The third case is a Gettier case. Suppose that the clock broke 24 hours before. It is just a coincidence that you look at the clock at 2 o’clock. Here Baggett and Walls distinguish between objective justification and subjective justification. Objectively speaking, one lacks justification because one is relying on a defective clock. However, one has subjective justification because one has no reason to suspect that the clock is broken and has good reason to believe that it is 2 o’clock. However, one presumably lacks knowledge in this case. The last scenario is the random time scenario. Suppose that the clock was never made to give accurate times, but instead its hands are guided by a random set of electronic signals. So the clock gives the time it does because of causes which are completely disconnected from the actual time. Suppose it gives the time 7:15 when you know well that it is early afternoon. Here there is no knowledge and no justification to think that the time indicated is accurate.

While some may think that naturalism rules out moral knowledge, it does not mean that naturalists lack moral knowledge. For them (and everyone else) to lack moral knowledge, it must be that naturalism rules out moral knowledge and that naturalism is true. However, Baggett and Walls want to maintain that naturalists have moral knowledge.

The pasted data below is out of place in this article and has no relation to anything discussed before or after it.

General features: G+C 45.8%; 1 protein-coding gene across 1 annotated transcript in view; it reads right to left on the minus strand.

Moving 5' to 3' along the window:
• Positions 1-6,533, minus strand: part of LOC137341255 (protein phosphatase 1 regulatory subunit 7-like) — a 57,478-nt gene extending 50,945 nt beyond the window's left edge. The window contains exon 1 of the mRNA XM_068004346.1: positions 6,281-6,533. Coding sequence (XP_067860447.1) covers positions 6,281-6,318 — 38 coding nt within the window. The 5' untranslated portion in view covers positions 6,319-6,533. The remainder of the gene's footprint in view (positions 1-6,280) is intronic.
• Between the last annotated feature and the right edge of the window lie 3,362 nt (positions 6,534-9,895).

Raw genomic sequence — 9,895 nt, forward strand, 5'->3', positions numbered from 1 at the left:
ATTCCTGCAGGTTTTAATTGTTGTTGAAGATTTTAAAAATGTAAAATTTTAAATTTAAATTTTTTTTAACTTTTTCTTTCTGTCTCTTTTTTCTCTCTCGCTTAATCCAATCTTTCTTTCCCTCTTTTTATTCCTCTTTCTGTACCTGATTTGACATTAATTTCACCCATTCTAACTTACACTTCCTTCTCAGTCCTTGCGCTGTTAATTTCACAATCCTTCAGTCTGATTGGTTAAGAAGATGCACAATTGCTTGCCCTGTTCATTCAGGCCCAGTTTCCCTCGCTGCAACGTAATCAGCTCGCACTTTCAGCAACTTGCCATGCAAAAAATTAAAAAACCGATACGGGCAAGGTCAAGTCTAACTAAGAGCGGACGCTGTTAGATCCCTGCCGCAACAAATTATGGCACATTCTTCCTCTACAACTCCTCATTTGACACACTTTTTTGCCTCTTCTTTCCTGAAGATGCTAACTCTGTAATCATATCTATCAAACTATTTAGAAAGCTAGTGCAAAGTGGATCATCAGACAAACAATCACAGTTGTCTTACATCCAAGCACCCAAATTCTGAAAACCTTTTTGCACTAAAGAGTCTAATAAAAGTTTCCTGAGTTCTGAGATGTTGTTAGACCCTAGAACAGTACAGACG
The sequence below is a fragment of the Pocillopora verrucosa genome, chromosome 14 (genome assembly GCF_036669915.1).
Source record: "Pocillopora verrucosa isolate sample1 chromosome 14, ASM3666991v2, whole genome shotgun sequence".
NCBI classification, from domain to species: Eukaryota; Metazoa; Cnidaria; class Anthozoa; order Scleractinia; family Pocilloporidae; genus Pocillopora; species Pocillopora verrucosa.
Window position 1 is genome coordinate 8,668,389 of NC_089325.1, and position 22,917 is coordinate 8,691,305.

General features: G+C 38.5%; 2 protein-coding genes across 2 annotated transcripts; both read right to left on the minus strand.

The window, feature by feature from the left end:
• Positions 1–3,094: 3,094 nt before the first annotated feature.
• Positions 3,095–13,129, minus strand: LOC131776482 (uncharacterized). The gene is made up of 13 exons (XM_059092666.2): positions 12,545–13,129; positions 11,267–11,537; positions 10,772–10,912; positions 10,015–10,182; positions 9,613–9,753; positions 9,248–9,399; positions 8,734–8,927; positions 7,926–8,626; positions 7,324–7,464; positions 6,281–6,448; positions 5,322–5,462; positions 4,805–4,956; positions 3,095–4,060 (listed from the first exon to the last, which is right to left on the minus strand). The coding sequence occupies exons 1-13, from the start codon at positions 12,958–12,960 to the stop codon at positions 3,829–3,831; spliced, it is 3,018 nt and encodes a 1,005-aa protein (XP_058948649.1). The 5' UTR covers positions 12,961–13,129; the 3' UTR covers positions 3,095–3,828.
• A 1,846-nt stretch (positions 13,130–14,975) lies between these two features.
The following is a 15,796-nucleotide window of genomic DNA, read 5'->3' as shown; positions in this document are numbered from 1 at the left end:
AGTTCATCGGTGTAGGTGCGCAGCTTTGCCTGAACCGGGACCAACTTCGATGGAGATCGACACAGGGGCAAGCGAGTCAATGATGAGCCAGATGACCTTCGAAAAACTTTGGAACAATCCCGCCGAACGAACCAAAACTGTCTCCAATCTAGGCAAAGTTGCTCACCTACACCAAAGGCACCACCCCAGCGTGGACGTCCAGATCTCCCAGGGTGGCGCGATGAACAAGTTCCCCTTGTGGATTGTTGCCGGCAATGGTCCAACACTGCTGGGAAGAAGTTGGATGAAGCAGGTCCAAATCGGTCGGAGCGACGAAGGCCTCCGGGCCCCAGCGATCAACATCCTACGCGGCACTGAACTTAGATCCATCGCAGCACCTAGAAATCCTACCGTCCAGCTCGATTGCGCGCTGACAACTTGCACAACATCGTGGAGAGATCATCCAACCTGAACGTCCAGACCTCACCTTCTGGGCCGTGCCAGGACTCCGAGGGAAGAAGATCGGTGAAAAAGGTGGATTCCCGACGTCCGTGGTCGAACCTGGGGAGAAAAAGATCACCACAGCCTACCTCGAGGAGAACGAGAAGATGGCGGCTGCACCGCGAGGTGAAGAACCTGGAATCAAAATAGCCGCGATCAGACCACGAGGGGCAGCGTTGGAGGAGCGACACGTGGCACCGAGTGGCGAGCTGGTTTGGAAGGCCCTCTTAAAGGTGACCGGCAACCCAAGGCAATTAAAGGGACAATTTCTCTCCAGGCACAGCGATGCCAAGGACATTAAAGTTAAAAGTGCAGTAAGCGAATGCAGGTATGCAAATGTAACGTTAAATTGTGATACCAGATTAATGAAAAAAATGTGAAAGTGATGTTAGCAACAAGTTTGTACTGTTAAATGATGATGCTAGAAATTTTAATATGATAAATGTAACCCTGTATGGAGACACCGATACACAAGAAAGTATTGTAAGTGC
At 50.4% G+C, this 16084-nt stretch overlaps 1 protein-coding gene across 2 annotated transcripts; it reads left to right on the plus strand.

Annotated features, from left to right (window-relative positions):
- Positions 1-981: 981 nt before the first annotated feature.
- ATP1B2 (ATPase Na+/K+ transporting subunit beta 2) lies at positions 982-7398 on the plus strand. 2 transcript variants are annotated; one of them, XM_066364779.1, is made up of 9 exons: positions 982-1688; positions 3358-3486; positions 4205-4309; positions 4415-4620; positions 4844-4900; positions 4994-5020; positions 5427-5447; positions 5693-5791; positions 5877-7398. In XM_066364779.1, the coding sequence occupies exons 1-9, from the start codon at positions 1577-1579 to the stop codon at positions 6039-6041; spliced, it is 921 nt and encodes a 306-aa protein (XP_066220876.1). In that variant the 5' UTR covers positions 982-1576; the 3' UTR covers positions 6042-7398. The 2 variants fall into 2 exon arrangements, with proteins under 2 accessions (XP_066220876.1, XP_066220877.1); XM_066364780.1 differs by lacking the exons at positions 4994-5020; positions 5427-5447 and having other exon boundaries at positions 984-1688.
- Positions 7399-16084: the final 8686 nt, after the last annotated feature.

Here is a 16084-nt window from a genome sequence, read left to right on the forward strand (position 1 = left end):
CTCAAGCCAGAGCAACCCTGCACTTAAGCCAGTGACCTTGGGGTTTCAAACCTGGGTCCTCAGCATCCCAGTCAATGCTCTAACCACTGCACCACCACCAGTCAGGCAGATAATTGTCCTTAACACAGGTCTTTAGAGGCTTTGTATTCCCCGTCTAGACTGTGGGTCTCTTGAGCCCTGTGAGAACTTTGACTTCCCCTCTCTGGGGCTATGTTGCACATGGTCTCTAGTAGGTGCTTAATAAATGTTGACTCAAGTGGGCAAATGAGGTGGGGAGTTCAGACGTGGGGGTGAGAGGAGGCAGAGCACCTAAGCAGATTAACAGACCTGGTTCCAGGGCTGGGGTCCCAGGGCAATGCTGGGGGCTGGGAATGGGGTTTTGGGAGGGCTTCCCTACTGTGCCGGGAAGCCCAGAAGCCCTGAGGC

They start by discussing discursive moral knowledge. Consider three categories of people. The first have argued that on naturalism, both morality and logic lose their validity. Some examples are C. S. Lewis, Victor Reppert and Alvin Plantinga.

The second, such as J. L. Mackie, Richard Joyce, E. O. Wilson, and Michael Ruse, argue that on naturalism, theoretical reasoning retains its power and validity, but normative moral categories are lost.